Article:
Earth's crust slowly being destroyed

Mar 22, 2012
Earth's crust slowly being destroyed

(PhysOrg.com) -- New research shows that the Earth’s crust is now undergoing high rates of destruction.

The growth rate of the Earth’s continental was high during the first 1.5 billion years of the planet’s history then decreased markedly for the next three billion years to the present day, according to Dr. Craig Storey, of the University of Portsmouth, and colleagues whose research is published in the journal Science.

The researchers say the Earth regulates the net amount of new crust produced by destroying and recycling existing crust. This was achieved as tectonic plates moved and collided against each other and one plate was forced below the other and deep into the Earth. This process is known as subduction, which also generates new crust in the form of large volumes of magma above the subduction zone and results in chains of volcanoes such as in the present day Andes. This process also destroys existing crust by eroding and transporting older crust back down to within the Earth’s mantle.

Dr. Storey, of the School of Earth and Environmental Sciences, worked with academics from the University of Bristol and St Andrew’s University to produce the collaborative paper.

Their research shows the sharp decrease in the growth of the continental crust indicates a dramatic change in the way it was generated and preserved.

The conclusions drawn by the researchers are that up to three billion years ago the formed new crust in a different way to today, with larger net volumes of new crust created. 

The researchers modelled the crustal production rates using a mineral called zircon in sedimentary samples from across the globe to give them a glimpse of the historical behavior of magma. The variations were used to calculate the balance between the generation of new crust and the reworking of old crust with time throughout Earth's history.

The results suggest that around 65 per cent of the present-day volume of the was already established by three billion years ago, which suggests that about three cubic kilometres of crust was added to the continental mass each year during the first 1.5 billion years of Earth's history.  This high growth rate then fell sharply during the next three billion years up to the present day ago with just 0.8 cubic kilometres of new crust added each year.

Dr. Storey said: “What's becoming apparent is there are various lines of evidence pointing to the same conclusion: That some early form of plate tectonics began around three billion years ago. The challenge now is to determine the nature of that form of plate tectonics, how similar was it to what we can observe today?”

Explore further: NASA's HS3 mission spotlight: The HIRAD instrument

Provided by University of Portsmouth

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deatopmg
2.2 / 5 (20) Mar 22, 2012
Dr. Storey said: What's becoming apparent is there are various lines of evidence pointing to the same conclusion: That some early form of plate tectonics began around three billion years ago. The challenge now is to determine the nature of that form of plate tectonics, how similar was it to what we can observe today?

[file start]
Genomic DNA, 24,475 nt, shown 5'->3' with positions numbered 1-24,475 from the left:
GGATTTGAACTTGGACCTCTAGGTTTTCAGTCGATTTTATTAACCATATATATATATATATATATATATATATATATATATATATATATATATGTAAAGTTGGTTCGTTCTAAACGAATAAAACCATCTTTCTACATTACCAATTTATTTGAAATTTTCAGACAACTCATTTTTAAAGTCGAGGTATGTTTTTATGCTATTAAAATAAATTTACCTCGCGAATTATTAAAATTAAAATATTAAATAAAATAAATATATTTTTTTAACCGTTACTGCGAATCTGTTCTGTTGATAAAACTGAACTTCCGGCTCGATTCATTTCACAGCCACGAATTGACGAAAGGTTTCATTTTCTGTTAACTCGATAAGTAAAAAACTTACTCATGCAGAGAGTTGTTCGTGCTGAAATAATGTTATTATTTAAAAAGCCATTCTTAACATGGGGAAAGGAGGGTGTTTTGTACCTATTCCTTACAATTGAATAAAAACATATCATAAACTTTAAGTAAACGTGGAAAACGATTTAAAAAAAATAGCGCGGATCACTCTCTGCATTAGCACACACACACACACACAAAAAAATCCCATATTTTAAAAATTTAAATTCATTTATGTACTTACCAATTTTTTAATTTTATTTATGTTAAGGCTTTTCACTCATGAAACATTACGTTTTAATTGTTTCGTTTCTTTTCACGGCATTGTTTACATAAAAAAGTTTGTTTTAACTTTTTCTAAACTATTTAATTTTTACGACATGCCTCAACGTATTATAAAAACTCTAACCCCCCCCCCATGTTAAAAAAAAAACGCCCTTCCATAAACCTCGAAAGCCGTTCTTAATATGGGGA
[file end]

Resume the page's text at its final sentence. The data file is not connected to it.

On a scale of 1 - 10, in view of money being tight, how important is this, really?
RobPaulG
2.1 / 5 (19) Mar 22, 2012
Pretty shocked they didn't try to blame this on human activity like everything else.
jet
3.3 / 5 (9) Mar 22, 2012
Rob they will.. they will... sigh
williemays
3.4 / 5 (5) Mar 22, 2012


What Dr. Storey didn't include in his study is that over-reacting rightwing blog posters may not be responsible for destruction of the earth's crust just its
civil discourse.

Double-sigh!
Estevan57
1.9 / 5 (28) Mar 22, 2012
This is totally old information. Perhaps not for using the zircon modelling, but still nothing new.

The massive amounts of carbon from co2 that sink to the oceans' floor lubricate the tectonic plates and allow more slippage, so we are all doomed to slip under the waves unless something is done about it. sigh...
Argiod
2.2 / 5 (13) Mar 22, 2012
Of course, the other side of this coin is all the land that is being created at the rifts and anywhere there is volcanic activity. We simply cannot make such predictions without taking ALL the data into consideration. Perhaps the Earth is more than 3 1/2 billion years old; and the oldest rock is that age because 3 1/2 billion years may be the time it takes for new land to come up at a rift or volcano and the time it disappears in a subduction zone. It could be a recurring cycle that has repeated many times.

Of course, this is just my opinion; I could be wrong.
KingDWS
2.1 / 5 (7) Mar 22, 2012
This is totally old information. Perhaps not for using the zircon modelling, but still nothing new.

The massive amounts of carbon from co2 that sink to the oceans' floor lubricate the tectonic plates and allow more slippage, so we are all doomed to slip under the waves unless something is done about it. sigh...


Run er walk to the nearest emergency exit! We may have only a couple of billion years before our maps are totally useless.

Is it just me or is the 'newz' we hear from skientists repeatedly sounding more and more like they are just bored and need to do something. 'I know I'll write a news release !'